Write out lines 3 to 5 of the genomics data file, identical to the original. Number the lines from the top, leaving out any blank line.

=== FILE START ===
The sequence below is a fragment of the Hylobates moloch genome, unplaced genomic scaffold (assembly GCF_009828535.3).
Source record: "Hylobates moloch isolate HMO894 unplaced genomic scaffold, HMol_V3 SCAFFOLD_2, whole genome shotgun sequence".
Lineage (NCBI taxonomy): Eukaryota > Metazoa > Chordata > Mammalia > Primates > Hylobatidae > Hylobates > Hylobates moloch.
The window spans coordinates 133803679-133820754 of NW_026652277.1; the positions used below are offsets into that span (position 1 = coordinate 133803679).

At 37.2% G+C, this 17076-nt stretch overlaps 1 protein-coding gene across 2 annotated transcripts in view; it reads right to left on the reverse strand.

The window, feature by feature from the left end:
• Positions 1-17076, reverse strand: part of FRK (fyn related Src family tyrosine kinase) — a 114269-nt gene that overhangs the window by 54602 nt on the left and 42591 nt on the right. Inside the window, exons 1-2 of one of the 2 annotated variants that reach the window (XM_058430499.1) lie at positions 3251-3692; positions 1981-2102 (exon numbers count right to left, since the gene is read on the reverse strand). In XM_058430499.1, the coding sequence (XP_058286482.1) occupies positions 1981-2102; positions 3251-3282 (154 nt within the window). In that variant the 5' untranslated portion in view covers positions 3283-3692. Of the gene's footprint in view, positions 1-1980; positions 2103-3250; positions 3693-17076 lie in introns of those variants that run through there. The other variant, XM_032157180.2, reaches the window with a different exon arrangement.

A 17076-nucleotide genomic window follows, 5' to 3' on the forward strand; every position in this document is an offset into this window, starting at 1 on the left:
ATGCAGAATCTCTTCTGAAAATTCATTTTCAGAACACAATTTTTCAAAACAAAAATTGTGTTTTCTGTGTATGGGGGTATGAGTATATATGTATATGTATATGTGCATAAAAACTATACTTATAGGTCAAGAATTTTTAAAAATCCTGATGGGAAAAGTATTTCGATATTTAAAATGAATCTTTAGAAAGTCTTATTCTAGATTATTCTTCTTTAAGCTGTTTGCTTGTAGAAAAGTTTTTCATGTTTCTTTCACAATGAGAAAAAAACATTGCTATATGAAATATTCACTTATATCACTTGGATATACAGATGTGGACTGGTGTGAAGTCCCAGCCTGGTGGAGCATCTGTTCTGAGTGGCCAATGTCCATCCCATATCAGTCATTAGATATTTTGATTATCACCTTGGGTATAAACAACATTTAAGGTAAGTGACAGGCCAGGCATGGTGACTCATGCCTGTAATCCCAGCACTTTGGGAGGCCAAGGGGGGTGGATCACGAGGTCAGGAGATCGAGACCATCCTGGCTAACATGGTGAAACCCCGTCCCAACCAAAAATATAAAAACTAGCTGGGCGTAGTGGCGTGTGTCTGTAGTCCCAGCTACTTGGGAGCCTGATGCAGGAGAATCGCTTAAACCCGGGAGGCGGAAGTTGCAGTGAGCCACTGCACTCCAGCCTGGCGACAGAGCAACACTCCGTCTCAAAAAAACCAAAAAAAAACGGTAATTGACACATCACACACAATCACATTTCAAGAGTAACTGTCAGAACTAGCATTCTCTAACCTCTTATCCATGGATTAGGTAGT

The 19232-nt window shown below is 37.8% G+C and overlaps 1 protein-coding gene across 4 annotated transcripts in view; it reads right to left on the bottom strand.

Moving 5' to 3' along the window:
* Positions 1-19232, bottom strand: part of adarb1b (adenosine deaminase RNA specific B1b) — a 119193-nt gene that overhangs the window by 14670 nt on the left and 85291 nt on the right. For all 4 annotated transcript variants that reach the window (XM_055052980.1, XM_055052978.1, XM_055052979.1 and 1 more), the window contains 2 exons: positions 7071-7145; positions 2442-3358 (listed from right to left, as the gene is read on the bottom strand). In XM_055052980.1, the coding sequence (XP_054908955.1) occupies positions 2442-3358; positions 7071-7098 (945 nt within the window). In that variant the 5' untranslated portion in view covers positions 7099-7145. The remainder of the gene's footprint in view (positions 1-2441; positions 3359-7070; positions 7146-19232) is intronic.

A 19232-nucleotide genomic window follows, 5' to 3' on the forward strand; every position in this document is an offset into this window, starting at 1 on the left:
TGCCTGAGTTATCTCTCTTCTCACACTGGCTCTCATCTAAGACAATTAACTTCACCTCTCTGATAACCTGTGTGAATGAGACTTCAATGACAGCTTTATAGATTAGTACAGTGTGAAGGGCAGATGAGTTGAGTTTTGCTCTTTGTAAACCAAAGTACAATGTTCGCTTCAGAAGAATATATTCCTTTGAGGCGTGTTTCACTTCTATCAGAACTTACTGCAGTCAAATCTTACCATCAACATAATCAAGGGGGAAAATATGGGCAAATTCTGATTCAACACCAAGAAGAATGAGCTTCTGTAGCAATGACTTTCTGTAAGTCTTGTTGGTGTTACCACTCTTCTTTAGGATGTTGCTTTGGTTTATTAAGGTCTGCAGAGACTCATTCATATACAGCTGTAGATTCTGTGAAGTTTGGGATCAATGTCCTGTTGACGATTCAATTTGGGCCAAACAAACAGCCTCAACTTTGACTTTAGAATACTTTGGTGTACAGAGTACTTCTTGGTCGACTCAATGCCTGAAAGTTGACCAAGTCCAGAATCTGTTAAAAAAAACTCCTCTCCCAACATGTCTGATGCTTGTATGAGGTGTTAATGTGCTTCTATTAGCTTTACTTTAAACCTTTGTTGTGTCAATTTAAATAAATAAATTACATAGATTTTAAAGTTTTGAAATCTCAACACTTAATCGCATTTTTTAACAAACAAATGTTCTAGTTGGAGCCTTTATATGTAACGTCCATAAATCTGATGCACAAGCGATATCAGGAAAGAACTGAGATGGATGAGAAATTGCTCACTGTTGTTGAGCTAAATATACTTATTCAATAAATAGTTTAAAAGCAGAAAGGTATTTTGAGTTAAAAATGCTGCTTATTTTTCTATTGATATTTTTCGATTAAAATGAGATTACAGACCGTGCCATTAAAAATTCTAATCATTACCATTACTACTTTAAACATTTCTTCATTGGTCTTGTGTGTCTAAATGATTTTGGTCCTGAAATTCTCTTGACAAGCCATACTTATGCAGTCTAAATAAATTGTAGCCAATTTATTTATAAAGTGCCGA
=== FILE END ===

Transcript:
Lineage (NCBI taxonomy): Eukaryota > Metazoa > Chordata > Mammalia > Primates > Hylobatidae > Hylobates > Hylobates moloch.
The window spans coordinates 133803679-133820754 of NW_026652277.1; the positions used below are offsets into that span (position 1 = coordinate 133803679).

At 37.2% G+C, this 17076-nt stretch overlaps 1 protein-coding gene across 2 annotated transcripts in view; it reads right to left on the reverse strand.